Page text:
Actor Justin Long grew up in a middle-class Connecticut home, the son of two teachers who instilled in him a belief and a faith in education. But when he went off to college, student loan debt became overwhelming, and he had to drop out of school after two years. "I ended up lucky," he says, "because I became an actor. But that's a one in a billion shot that I took. We need strong education—we need someone who's concerned about the middle class."
"I'm proud of what President Obama has done on education," Long says. "I'm proud of him for doubling Pell Grants. I'm proud of student loan reform. I believe in that man. I don't believe in a man who, in order to make a $5 trillion tax cut, is going to gut education. So I'm voting for the future. I'm voting for education. I'm voting on behalf of 100 percent of Americans."
Ngozi is a freshman at Hampton University in Virginia. While most of her classmates will cast their first ballots in this year's election, Ngozi can't: She's just 17 years old. But her age isn't stopping her from making sure President Obama gets a second term—she's been dorm-storming all semester, registering students to vote ahead of Monday's registration deadline. "It's so important to me that I want to help anyway," she says. "I canvassed in 2008, and this year, even though I can't vote, I want to help by doing all that I can—and that means registering people to vote." Today, she and fellow student Ambur are registering voters outside the football stadium as the Hampton Pirates take on Norfolk State.
Before Hill Harper was an award-winning actor on CSI: New York, he was Barack Obama's classmate and basketball buddy at Harvard Law. Harper joined the Gotta Vote bus tour in Madison, Wisconsin, today, to fire up University of Wisconsin students and tell them about the man he knew 20 years ago.
Tracee Ellis Ross has been in movies and on TV for years—but hitting the campaign trail reminds her of how she felt when she first started auditioning for acting roles: nervous. Even though campaigning gives her jitters, Ross believes that it's so important to do whatever she can to help President Obama get re-elected. So today, she flew out to Ohio to energize college students and African American voters as "one of millions of volunteers."
There's too much at stake to sit on the sidelines, she says. "I care about my community. I care about human rights, civil rights, women's rights. And when it comes to women's rights, there's no question: President Obama was raised by a powerful women, married a powerful woman, and is raising two powerful women. He gets women's issues." She cites President Obama's support for equal pay, the first bill he signed into law as president. "Mitt Romney refused to support equal pay, and Paul Ryan actually voted against it."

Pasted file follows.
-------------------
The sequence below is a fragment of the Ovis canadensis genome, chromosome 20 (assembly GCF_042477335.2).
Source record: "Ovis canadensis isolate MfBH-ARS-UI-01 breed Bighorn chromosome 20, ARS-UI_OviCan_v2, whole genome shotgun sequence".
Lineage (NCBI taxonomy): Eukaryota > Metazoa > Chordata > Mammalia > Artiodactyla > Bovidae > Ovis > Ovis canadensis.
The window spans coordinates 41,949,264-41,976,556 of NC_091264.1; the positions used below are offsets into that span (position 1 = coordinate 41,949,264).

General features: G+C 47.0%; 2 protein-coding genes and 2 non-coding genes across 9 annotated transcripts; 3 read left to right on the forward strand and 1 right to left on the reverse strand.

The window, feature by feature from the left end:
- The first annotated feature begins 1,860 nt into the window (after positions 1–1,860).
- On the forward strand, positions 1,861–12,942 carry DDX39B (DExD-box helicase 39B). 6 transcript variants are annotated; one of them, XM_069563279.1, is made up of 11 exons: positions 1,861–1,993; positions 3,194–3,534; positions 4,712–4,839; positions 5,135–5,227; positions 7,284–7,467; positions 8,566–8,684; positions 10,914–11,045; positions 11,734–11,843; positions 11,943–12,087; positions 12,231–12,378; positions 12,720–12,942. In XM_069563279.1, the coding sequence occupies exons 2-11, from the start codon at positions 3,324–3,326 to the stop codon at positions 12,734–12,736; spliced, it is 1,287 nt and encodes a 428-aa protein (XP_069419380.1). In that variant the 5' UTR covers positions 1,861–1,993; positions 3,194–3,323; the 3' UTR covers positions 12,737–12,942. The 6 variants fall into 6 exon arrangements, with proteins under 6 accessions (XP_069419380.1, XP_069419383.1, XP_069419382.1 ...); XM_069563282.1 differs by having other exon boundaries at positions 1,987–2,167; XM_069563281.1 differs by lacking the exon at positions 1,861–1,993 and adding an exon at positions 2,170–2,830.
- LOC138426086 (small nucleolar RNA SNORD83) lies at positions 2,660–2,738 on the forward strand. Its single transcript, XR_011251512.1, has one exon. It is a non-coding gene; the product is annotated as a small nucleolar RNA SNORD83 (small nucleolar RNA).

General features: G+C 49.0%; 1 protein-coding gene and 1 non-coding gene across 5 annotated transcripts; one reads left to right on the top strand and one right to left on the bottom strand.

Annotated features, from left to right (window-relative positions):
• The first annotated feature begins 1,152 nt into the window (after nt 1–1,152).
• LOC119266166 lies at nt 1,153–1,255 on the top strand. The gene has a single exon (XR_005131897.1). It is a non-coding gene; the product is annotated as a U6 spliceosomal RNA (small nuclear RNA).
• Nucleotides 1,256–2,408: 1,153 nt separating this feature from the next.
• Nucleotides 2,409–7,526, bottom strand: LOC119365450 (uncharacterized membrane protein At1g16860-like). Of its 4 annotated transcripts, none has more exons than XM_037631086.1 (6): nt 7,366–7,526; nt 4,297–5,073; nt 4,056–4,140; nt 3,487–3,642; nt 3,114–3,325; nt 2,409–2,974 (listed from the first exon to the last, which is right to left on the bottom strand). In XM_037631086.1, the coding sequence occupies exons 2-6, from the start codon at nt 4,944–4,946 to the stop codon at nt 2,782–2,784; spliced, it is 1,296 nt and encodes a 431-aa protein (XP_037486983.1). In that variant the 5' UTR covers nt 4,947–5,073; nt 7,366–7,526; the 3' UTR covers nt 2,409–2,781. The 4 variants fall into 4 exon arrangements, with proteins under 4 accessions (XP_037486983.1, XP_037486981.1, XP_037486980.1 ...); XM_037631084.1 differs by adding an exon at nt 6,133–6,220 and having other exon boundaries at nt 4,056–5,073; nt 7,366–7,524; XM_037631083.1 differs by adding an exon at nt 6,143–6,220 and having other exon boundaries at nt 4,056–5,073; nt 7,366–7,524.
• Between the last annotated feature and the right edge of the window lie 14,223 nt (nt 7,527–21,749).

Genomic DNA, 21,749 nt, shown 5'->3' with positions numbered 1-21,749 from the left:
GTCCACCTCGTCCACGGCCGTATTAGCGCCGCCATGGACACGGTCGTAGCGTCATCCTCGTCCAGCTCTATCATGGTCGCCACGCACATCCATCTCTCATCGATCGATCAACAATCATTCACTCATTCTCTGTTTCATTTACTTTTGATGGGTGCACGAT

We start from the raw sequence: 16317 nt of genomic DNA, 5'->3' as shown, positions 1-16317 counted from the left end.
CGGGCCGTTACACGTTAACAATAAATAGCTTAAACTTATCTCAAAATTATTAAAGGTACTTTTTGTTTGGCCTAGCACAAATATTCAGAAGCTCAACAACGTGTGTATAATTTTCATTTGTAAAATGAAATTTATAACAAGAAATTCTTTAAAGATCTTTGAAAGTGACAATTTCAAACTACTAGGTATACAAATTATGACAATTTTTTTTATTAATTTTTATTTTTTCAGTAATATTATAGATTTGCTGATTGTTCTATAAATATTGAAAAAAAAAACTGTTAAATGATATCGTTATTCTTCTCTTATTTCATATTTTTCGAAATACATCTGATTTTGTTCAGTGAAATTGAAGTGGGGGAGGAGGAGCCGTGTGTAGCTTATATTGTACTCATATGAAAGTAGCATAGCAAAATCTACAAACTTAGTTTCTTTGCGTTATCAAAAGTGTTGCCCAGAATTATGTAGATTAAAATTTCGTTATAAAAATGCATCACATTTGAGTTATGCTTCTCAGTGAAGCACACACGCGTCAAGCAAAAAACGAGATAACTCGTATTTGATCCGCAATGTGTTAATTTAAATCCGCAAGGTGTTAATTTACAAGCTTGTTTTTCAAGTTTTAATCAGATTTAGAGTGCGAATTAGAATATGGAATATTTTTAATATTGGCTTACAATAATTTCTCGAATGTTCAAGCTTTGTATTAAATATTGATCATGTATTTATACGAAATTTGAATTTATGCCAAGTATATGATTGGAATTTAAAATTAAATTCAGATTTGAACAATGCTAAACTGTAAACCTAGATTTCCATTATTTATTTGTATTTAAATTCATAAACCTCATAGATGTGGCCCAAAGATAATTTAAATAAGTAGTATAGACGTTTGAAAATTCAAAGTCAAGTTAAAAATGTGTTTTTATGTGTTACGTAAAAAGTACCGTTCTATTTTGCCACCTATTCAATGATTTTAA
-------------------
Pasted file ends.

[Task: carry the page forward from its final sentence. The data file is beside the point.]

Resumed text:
She says one thing in this election is certain: President Obama's the only candidate with a plan to keep us moving forward. We've come too far on the road to recovery to turn back—and that hits closer to home than you might think.
"My best friend is a mother of three with three jobs," says Ross. "She and her husband are still struggling to make ends meet. One of her jobs does not pay a ton, but it has health care for her family. There are families like hers across the country and here in Ohio with similar stories. So I have to ask you—we have to ask ourselves: Who truly cares about creating opportunities for you? Barack Obama."
At stops at Ohio State and Wright State, campaign offices, and outside a Dayton beauty shop, Ross's message was the same: You gotta vote.
"Voting is one of the ways I know I'm alive—one of the ways I know that I matter. I remind myself that I am enough to make a difference. No matter where I come from or who I am, my voice makes a difference. I hear from people, 'Oh, Mitt Romney has no chance.' Well, if you think that, he might. We have got to do our part because it's going to be close. Do you want to wake up November 7 wondering, 'What if I had done a little more?' Let's make sure we wake up joyous , not regretful."
Olivia Munn can name a lot of personal reasons why she supports President Obama—the repeal of "Don't Ask, Don't Tell," support for military families—but what motivates her the most is what's at stake for women in this election if Mitt Romney becomes president. "He thinks women aren't capable of making choices over their own bodies," she says. "That is very scary to me. Ask yourself: How does that affect you? How does that affect your girlfriend? Your mother? Because if you believe in an America where women can make their own choices about their own bodies, then you gotta vote."
So today, she hopped on the Gotta Vote bus in Ohio to fire up college students who've seen her on The Newsroom or The Daily Show—and make sure they vote. At each stop, she asked students point-blank if they were registered to vote. If the answer was yes, she passed out high-fives. If the answer was no, she asked why not—and urged them to get it done. "Every single vote matters, especially here in Ohio," Munn says. "You have this power as young people. We get to decide how our world is going to be. We don't have to wait for everyone else who's been telling us what to do with our lives. We have to get out there and vote."
And to make sure her high-fives were not in vain, Munn led the students on a march across campus to cast their ballots—for many, their very first presidential ballots—for Barack Obama.
Are you registered to vote? Don't let Olivia Munn down.
Last week, a video revealed what Mitt Romney really thinks of half the country: "dependent upon government" and "victims." Not surprisingly, those people—the middle class, seniors, veterans, students, and low-income Americans—were outraged that someone running to be president for all Americans could write them off so casually. So Romney's trying to make amends through a new ad.